As a medical professional, I am always prepared to be disappointed with medical drama in the accuracy arena, but this drama is so well written and acted that i thouroughly enjoy it! Whoever writes for Dr. House is awesome. This particular episode made me was so poignant, especially at the end when Dr. House was hugged! Keep up the great writing and the musical support...Loved it!
  • A young girl with terminal cancer fights to live from the unexplained more than the cancer

    House is your friendly neighborhood jerk. He is too mean to care but cares to much not to. A young girl comes into the hosipital with cancer. Is she brave or just sick? House cannot seem to give her credit because she is a child, but love is stronger than fear. This was a good episode. It was my first real venture into the show and I definately will be back. It has a bizarre type of humor but with a very serious edge. Houses interaction with the other doctor's is classic.
  • A young cancer patient wins the grand prize... a hug from Dr. Gregory House!

    Everything about this episode was perfect. House delivers on point sarcastic remarks and well, the fact that he's got allergies.... I've got allergies right now, it's nice to relate. The bravery of the little girl is ridiculously touching and definitely brought me to tears. Love the tension between House and Stacy.
  • Truly stunning, "Autopsy" delivers from all angles. Never have I been so emotionally moved through this medium of entertainment.

    Gregory House is a man of principals, however strange and sometimes intriguingly twisted they may be. Principals that are unlike anything that others would consider normal principals, or even normal human behavior. Among these principals are conclusions that first and foremost, everybody lies, and, of course, life is pretty grim. So it shouldn't surprise that I was taken aback - no, it was more like I was launched from my seat and hurdled across the room, resulting in a dizzy storm that rivals that of the fastest roller coasters - when House plainly stated that "no one wants to die." Yeah, he really said that.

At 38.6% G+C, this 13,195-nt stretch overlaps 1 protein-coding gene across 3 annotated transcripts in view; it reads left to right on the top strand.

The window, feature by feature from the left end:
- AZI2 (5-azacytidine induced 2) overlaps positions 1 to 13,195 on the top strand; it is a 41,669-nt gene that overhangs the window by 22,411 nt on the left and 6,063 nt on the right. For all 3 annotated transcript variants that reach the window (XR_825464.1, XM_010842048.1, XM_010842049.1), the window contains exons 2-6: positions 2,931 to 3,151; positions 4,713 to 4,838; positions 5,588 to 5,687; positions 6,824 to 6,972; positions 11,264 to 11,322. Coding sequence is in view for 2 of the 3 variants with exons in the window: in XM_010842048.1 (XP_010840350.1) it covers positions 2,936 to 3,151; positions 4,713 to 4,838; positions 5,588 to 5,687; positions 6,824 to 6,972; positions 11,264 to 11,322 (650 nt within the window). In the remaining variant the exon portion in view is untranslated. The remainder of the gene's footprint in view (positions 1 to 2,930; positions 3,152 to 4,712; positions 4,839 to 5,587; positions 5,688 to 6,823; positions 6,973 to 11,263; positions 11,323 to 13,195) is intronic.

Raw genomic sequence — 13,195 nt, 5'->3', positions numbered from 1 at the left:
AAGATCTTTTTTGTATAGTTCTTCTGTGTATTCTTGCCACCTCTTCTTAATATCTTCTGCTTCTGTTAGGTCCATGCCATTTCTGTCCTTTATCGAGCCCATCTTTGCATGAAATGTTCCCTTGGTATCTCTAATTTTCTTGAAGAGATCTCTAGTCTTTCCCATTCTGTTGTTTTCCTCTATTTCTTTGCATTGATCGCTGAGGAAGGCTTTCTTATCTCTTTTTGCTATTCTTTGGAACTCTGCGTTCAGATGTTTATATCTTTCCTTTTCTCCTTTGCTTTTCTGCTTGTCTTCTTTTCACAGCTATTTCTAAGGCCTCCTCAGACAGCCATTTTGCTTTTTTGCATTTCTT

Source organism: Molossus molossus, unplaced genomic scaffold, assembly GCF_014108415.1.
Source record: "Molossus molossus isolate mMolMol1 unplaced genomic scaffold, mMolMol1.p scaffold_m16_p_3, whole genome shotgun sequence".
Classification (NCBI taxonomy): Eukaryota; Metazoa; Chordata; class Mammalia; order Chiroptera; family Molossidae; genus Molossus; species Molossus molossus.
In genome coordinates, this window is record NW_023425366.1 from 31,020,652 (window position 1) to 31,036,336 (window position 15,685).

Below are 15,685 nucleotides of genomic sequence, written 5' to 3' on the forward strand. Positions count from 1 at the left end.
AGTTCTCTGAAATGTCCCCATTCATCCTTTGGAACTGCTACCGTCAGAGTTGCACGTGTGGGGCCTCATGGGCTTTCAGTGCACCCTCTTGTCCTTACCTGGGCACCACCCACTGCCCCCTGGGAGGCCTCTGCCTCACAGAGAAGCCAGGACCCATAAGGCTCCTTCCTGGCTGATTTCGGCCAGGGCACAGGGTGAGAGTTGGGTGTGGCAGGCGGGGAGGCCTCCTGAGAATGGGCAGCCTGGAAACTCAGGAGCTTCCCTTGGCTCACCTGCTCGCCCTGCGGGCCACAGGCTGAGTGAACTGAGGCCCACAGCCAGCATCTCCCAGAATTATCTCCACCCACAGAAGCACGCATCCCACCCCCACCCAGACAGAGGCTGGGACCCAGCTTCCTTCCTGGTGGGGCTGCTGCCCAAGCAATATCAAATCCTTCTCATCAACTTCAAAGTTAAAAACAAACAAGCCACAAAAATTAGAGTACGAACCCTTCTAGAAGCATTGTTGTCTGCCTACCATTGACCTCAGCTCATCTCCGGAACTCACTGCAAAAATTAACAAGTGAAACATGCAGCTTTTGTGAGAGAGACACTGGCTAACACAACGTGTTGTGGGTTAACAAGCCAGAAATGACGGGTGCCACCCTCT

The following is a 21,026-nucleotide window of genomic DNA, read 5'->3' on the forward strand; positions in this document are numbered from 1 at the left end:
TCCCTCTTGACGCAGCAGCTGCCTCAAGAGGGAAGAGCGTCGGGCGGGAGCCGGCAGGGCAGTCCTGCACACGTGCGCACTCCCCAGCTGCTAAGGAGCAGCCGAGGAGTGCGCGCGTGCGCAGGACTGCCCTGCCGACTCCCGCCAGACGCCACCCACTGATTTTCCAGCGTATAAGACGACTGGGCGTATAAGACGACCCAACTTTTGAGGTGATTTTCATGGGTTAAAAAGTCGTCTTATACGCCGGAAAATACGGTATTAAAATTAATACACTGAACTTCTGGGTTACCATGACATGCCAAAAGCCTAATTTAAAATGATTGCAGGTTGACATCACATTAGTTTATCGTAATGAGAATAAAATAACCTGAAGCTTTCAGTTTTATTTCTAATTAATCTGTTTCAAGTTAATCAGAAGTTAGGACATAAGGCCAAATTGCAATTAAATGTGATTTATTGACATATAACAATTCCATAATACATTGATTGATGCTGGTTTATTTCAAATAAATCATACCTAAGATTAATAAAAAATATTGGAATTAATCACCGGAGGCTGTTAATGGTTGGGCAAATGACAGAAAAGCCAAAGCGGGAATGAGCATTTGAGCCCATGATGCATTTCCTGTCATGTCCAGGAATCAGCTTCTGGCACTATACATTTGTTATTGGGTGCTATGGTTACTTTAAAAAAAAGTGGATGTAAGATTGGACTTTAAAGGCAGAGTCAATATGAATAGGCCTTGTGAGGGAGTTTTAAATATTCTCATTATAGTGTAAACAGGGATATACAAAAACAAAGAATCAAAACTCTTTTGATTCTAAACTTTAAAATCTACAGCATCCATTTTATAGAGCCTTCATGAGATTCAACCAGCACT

Are you sure this is House? Dr. House? The limped, hobbled Vicodin-popping cripple that is sarcastically caustic to everyone about everything? The man who is a beacon for cynics across the globe to continue in their pessimistic pursuits? It goes without saying that this was unexpected. House does not enjoy life, in most senses of the word, and is not at all hesitant to let people know that. Life is hard, and cold, and depressing, and bitter and uncaring and lonely and yet House, knowing all this, declares that no one wants to die?

    Yes, he did say that, but what he didn't say is that everyone wants to live.

    Because not everyone does. House knows this, and yet he also knows that no one truly wants to die. For a lack of better options, death may seem like an exit, an escape, but not a very good one.

    For all the pain and the grief and the resounding unknown surrounding it, death is not something that people look forward to. Only when earthly circumstances are so despairing is it used as a selective exit, as their are no other exits to be made. A stalwart atheist, House does not contain any religious bias on death and what bliss may follow, and yet he doesn't care too terribly much about his own life. Or at least he claims. He doesn't want to live, necessarily, but that doesn't mean he wants to die.